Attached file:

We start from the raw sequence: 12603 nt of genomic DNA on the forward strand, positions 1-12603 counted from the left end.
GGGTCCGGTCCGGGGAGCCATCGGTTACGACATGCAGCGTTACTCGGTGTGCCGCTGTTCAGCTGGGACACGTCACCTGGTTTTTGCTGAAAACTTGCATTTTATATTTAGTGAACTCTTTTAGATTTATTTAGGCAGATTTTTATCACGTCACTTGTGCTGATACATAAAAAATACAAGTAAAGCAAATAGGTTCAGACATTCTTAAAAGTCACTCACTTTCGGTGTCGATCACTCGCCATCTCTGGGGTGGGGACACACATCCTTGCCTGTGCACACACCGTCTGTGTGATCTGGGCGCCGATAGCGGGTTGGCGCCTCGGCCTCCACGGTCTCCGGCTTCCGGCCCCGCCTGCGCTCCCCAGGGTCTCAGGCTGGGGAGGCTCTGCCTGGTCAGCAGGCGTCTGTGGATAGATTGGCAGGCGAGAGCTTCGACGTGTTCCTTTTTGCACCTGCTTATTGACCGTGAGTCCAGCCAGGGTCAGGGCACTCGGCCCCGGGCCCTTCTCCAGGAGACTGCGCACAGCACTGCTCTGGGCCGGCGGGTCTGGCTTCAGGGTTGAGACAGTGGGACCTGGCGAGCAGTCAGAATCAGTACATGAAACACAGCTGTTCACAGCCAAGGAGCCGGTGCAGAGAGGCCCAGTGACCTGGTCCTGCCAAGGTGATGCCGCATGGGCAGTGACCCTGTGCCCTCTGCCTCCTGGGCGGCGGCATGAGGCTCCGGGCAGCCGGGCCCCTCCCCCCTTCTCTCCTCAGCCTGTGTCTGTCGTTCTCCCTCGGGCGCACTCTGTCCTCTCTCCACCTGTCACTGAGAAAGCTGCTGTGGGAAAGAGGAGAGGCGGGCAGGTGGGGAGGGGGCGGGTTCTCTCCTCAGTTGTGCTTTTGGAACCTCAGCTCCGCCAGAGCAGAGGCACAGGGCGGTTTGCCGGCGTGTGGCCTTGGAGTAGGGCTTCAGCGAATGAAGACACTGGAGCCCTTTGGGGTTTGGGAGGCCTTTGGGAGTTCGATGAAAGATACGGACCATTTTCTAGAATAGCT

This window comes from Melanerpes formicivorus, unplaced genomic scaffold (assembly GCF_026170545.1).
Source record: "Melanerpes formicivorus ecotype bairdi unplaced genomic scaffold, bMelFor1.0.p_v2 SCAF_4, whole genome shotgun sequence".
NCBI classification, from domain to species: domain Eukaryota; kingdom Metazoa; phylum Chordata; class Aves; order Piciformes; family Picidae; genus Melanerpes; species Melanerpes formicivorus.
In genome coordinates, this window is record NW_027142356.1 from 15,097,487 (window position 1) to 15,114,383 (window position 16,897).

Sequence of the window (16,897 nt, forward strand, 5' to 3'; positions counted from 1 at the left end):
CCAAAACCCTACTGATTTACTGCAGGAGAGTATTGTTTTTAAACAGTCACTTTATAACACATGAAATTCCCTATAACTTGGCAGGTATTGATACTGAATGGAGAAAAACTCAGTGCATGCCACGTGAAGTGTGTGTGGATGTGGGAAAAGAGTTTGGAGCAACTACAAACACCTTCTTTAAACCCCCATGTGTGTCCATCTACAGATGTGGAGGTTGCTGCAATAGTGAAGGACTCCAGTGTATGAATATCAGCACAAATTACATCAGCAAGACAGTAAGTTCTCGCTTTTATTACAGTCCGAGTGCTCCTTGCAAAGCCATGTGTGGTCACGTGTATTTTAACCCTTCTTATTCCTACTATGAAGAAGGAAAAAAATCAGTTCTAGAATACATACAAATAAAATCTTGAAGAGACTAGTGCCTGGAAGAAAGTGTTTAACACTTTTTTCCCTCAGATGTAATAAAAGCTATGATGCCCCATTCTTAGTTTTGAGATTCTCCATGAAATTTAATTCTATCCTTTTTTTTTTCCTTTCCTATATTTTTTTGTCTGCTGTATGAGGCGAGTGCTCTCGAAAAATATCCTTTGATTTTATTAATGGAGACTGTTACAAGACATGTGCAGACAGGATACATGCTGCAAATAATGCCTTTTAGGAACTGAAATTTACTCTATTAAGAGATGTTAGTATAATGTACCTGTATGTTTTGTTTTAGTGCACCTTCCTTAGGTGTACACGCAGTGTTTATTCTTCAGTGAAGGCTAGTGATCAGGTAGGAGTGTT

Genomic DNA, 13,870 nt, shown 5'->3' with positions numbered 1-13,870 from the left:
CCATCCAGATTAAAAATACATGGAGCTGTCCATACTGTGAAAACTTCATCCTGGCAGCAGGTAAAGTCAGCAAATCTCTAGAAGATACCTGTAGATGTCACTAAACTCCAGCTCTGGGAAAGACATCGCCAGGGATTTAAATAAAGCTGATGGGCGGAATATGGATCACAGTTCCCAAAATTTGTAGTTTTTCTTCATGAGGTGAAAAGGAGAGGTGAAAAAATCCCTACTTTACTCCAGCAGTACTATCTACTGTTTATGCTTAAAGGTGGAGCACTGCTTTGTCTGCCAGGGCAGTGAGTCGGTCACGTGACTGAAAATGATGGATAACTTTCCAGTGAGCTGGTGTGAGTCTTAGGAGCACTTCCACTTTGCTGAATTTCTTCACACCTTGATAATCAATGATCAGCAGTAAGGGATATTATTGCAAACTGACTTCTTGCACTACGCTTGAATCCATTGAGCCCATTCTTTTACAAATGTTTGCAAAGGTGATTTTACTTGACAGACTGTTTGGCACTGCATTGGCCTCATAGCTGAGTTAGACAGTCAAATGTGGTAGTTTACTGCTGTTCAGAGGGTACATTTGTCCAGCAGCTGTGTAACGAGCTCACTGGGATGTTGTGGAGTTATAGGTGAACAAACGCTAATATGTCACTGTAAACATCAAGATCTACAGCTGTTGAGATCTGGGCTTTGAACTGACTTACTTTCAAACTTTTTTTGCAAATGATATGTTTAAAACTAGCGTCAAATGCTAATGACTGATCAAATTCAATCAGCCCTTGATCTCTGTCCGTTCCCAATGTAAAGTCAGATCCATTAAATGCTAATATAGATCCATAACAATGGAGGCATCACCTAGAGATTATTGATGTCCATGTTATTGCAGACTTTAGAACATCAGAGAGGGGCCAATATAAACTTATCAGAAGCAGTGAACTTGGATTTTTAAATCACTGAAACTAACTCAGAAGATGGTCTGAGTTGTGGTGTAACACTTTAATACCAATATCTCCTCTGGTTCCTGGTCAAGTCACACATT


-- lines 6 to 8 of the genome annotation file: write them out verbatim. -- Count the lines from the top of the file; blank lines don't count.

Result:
In genome coordinates, this window is record NW_027142356.1 from 15,097,487 (window position 1) to 15,114,383 (window position 16,897).

Sequence of the window (16,897 nt, forward strand, 5' to 3'; positions counted from 1 at the left end):
CCAAAACCCTACTGATTTACTGCAGGAGAGTATTGTTTTTAAACAGTCACTTTATAACACATGAAATTCCCTATAACTTGGCAGGTATTGATACTGAATGGAGAAAAACTCAGTGCATGCCACGTGAAGTGTGTGTGGATGTGGGAAAAGAGTTTGGAGCAACTACAAACACCTTCTTTAAACCCCCATGTGTGTCCATCTACAGATGTGGAGGTTGCTGCAATAGTGAAGGACTCCAGTGTATGAATATCAGCACAAATTACATCAGCAAGACAGTAAGTTCTCGCTTTTATTACAGTCCGAGTGCTCCTTGCAAAGCCATGTGTGGTCACGTGTATTTTAACCCTTCTTATTCCTACTATGAAGAAGGAAAAAAATCAGTTCTAGAATACATACAAATAAAATCTTGAAGAGACTAGTGCCTGGAAGAAAGTGTTTAACACTTTTTTCCCTCAGATGTAATAAAAGCTATGATGCCCCATTCTTAGTTTTGAGATTCTCCATGAAATTTAATTCTATCCTTTTTTTTTTCCTTTCCTATATTTTTTTGTCTGCTGTATGAGGCGAGTGCTCTCGAAAAATATCCTTTGATTTTATTAATGGAGACTGTTACAAGACATGTGCAGACAGGATACATGCTGCAAATAATGCCTTTTAGGAACTGAAATTTACTCTATTAAGAGATGTTAGTATAATGTACCTGTATGTTTTGTTTTAGTGCACCTTCCTTAGGTGTACACGCAGTGTTTATTCTTCAGTGAAGGCTAGTGATCAGGTAGGAGTGTT